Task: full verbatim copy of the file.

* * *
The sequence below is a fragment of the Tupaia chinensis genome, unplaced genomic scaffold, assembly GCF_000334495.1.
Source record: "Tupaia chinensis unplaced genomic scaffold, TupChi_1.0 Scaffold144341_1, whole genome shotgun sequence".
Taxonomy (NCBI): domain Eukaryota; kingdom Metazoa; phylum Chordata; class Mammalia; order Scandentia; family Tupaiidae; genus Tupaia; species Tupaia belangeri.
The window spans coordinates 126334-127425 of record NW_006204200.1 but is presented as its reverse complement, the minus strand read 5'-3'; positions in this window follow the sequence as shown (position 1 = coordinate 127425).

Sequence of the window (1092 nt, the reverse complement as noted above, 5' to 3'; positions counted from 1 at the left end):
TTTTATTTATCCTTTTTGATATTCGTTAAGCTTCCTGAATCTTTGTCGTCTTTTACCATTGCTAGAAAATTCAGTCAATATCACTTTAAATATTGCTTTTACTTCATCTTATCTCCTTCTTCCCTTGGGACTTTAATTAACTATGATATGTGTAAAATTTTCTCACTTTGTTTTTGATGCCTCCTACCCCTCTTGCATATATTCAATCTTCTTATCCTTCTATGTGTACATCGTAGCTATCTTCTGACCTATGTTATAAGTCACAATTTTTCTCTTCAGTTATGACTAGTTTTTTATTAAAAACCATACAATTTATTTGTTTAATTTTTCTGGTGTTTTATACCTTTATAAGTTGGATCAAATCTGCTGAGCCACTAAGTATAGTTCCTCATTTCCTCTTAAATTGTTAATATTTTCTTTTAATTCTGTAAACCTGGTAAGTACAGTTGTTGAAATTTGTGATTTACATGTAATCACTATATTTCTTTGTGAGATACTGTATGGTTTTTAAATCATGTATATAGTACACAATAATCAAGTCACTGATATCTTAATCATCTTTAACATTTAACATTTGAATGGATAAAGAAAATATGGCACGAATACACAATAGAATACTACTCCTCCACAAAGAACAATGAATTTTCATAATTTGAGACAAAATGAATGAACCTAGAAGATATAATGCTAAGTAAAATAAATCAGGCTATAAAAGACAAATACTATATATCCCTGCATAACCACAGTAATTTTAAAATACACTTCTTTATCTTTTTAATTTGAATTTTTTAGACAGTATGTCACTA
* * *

The sequence below is a fragment of the Tupaia chinensis genome, unplaced genomic scaffold, assembly GCF_000334495.1.
Source record: "Tupaia chinensis unplaced genomic scaffold, TupChi_1.0 Scaffold144341_1, whole genome shotgun sequence".
Taxonomy (NCBI): domain Eukaryota; kingdom Metazoa; phylum Chordata; class Mammalia; order Scandentia; family Tupaiidae; genus Tupaia; species Tupaia belangeri.
The window spans coordinates 126334-127425 of record NW_006204200.1 but is presented as its reverse complement, the minus strand read 5'-3'; positions in this window follow the sequence as shown (position 1 = coordinate 127425).

Sequence of the window (1092 nt, the reverse complement as noted above, 5' to 3'; positions counted from 1 at the left end):
TTTTATTTATCCTTTTTGATATTCGTTAAGCTTCCTGAATCTTTGTCGTCTTTTACCATTGCTAGAAAATTCAGTCAATATCACTTTAAATATTGCTTTTACTTCATCTTATCTCCTTCTTCCCTTGGGACTTTAATTAACTATGATATGTGTAAAATTTTCTCACTTTGTTTTTGATGCCTCCTACCCCTCTTGCATATATTCAATCTTCTTATCCTTCTATGTGTACATCGTAGCTATCTTCTGACCTATGTTATAAGTCACAATTTTTCTCTTCAGTTATGACTAGTTTTTTATTAAAAACCATACAATTTATTTGTTTAATTTTTCTGGTGTTTTATACCTTTATAAGTTGGATCAAATCTGCTGAGCCACTAAGTATAGTTCCTCATTTCCTCTTAAATTGTTAATATTTTCTTTTAATTCTGTAAACCTGGTAAGTACAGTTGTTGAAATTTGTGATTTACATGTAATCACTATATTTCTTTGTGAGATACTGTATGGTTTTTAAATCATGTATATAGTACACAATAATCAAGTCACTGATATCTTAATCATCTTTAACATTTAACATTTGAATGGATAAAGAAAATATGGCACGAATACACAATAGAATACTACTCCTCCACAAAGAACAATGAATTTTCATAATTTGAGACAAAATGAATGAACCTAGAAGATATAATGCTAAGTAAAATAAATCAGGCTATAAAAGACAAATACTATATATCCCTGCATAACCACAGTAATTTTAAAATACACTTCTTTATCTTTTTAATTTGAATTTTTTAGACAGTATGTCACTA